No. 185

The Beauty of Failure

I caught up with a good friend from high school last night. We spoke on the phone for almost 2 hours, chatting about everything from Black Panther and Marvel movies to education in America to business.

She and her husband are trying to have children, and she admitted that she’s not sure what to do about education when she gets there.

We were lucky enough to grow up in a community where education was important. Our high school was ranked one of the top in the state, and we were both good students, pushing ourselves in classes. I sat behind her in Calculus, where we both discovered that not only were we good at math, but that solving problems and puzzles was fun. I carried that into my post-secondary school education and eventually ended up minoring in mathematics twice.

But there’s something I didn’t learn in school, that I had to learn in life, which I think is one of the most beneficial lessons we can learn: how valuable failure is.

Failure and mistakes can often be our greatest teachers. We don’t set out on an endeavor or project to see what can go wrong, but it happens in the process sometimes. We persist despite mistakes and we use what we learn to transform how things are done.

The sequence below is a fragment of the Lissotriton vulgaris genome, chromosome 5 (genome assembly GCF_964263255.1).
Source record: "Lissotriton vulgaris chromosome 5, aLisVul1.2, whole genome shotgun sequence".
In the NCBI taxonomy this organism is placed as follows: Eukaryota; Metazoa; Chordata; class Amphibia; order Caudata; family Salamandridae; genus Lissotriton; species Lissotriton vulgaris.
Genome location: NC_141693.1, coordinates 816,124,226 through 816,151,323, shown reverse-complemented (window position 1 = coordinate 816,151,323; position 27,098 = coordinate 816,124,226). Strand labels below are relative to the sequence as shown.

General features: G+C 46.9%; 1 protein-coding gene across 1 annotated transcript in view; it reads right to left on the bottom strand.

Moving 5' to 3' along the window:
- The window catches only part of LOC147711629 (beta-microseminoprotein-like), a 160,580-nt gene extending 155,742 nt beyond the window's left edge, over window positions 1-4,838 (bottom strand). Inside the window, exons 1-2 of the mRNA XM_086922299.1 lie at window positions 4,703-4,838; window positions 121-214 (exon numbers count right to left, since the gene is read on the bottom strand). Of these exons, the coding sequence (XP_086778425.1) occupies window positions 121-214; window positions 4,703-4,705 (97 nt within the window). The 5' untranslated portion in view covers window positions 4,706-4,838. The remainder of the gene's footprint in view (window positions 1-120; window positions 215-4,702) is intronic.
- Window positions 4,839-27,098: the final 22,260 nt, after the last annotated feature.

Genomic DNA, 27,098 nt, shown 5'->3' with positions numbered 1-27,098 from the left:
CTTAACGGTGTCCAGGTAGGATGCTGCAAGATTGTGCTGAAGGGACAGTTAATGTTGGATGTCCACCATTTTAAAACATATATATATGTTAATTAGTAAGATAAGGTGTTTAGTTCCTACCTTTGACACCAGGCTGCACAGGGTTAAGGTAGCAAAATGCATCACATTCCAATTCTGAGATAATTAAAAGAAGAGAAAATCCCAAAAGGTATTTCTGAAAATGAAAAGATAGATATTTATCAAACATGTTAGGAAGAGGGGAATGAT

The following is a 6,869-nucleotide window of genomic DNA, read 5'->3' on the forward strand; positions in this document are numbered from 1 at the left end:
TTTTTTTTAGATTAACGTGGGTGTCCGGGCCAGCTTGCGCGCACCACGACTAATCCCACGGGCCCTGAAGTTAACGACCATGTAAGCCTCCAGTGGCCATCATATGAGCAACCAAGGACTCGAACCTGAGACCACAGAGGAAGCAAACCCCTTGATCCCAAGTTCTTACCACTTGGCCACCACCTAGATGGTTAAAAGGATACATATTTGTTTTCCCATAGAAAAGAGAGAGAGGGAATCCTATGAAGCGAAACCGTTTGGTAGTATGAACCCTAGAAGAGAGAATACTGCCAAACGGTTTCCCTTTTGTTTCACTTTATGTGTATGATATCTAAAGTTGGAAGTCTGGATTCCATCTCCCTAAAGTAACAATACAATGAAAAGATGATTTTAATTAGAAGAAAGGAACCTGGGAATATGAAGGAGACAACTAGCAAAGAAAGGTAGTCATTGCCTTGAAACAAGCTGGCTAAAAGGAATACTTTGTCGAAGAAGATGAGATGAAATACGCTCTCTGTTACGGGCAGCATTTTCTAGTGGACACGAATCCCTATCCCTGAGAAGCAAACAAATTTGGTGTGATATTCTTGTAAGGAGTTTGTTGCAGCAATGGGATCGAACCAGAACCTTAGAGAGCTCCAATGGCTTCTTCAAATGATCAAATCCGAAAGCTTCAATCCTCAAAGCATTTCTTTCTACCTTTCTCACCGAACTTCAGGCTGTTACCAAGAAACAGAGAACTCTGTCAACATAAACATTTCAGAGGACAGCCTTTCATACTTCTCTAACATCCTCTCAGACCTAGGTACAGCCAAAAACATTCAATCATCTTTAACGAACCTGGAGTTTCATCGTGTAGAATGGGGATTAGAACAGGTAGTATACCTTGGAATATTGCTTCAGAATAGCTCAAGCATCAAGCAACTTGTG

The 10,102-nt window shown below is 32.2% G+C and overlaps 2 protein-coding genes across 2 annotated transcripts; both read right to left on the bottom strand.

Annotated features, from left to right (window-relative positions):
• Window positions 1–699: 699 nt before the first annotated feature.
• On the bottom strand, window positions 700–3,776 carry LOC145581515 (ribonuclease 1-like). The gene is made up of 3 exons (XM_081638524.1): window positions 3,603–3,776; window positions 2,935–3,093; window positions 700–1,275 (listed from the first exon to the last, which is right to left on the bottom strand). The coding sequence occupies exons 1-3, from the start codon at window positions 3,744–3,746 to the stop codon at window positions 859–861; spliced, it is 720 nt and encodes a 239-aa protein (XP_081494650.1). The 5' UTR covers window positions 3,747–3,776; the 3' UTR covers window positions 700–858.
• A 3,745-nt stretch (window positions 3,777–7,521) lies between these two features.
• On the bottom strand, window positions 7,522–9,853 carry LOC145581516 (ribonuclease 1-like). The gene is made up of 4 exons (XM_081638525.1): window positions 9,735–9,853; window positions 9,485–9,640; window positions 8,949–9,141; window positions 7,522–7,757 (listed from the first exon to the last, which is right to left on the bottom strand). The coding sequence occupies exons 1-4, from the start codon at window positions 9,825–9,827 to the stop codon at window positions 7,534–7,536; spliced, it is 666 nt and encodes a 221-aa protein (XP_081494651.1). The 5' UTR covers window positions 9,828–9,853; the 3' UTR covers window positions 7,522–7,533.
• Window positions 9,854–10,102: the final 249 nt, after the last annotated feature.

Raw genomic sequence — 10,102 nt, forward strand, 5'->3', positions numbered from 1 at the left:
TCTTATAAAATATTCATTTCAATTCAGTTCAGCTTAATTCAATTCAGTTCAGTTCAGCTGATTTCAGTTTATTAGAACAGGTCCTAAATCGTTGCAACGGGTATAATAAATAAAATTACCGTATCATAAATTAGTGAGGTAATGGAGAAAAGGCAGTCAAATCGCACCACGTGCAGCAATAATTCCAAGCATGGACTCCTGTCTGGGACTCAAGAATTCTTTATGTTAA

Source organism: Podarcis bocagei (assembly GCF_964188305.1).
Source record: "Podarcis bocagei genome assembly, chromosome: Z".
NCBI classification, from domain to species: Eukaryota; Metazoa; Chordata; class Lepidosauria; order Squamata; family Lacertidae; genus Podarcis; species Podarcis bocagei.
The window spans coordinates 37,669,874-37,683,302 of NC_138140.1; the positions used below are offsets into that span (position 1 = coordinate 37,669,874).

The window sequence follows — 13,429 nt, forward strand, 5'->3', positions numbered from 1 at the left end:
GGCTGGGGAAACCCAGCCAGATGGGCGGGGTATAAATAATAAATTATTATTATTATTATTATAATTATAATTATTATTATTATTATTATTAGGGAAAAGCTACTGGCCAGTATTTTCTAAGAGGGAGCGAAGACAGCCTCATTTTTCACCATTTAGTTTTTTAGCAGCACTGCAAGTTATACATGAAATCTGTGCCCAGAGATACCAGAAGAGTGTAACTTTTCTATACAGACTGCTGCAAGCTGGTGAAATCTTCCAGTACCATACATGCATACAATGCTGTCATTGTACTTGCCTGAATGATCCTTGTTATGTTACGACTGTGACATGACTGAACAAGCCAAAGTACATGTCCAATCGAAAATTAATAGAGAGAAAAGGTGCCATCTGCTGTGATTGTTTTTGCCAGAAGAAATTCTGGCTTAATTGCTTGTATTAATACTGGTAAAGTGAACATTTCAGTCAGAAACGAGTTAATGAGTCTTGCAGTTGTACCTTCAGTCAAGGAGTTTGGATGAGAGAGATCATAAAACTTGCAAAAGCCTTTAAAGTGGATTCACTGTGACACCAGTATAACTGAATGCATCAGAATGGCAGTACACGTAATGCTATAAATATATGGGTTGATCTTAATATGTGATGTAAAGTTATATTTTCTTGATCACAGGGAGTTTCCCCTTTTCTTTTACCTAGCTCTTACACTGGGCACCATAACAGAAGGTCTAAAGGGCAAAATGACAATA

But in school, it’s all about getting the answer “right”.

I had few classes where we could truly experiment and make mistakes. There was always a formula, an expectation, a way to do it to yield the intended result.

Business and life are much messier than that. We try what we think is best. Sometimes it does work and sometimes not.

I was one of those kids that graduated high school with a 4.2 GPA, thanks to lots of As and honors and AP classes. But school turned me into a perfectionist, with my identity so crucially connected to getting it “right”. I kept myself in academia for years, because it reinforced this identity.

It took business to teach me the beauty of failure and to embrace all the mistakes next to everything that does work well. My team and I can refine thanks to mistakes, we make it better, we put more systems and processes into place to prevent a mistake from happening twice. We improve it for everyone.

And that attitude is what has allowed me to try new things, be open to new experiences, to adventure into the unexpected and know that whatever I encounter will help me grow.

Over the weekend, my boyfriend and I went on a hike. At one point, I faceplanted onto the trail, thanks to a tree root that my foot caught. Epic fail. And an epically good reminder to pay attention, be in the moment, and watch the trail for little things that could trip me up.

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Credits

Jane Reaction

(logo and original branding) is a graphic design and art director who works with with small businesses and creative entrepreneurs, creating cohesive and interesting brands and websites.

Carrie Coleman

(photography) is a wedding photographer, whose goal is to capture the visual expression of a couple's love through timeless, organic images. She is based in Charlottesville, Virginia.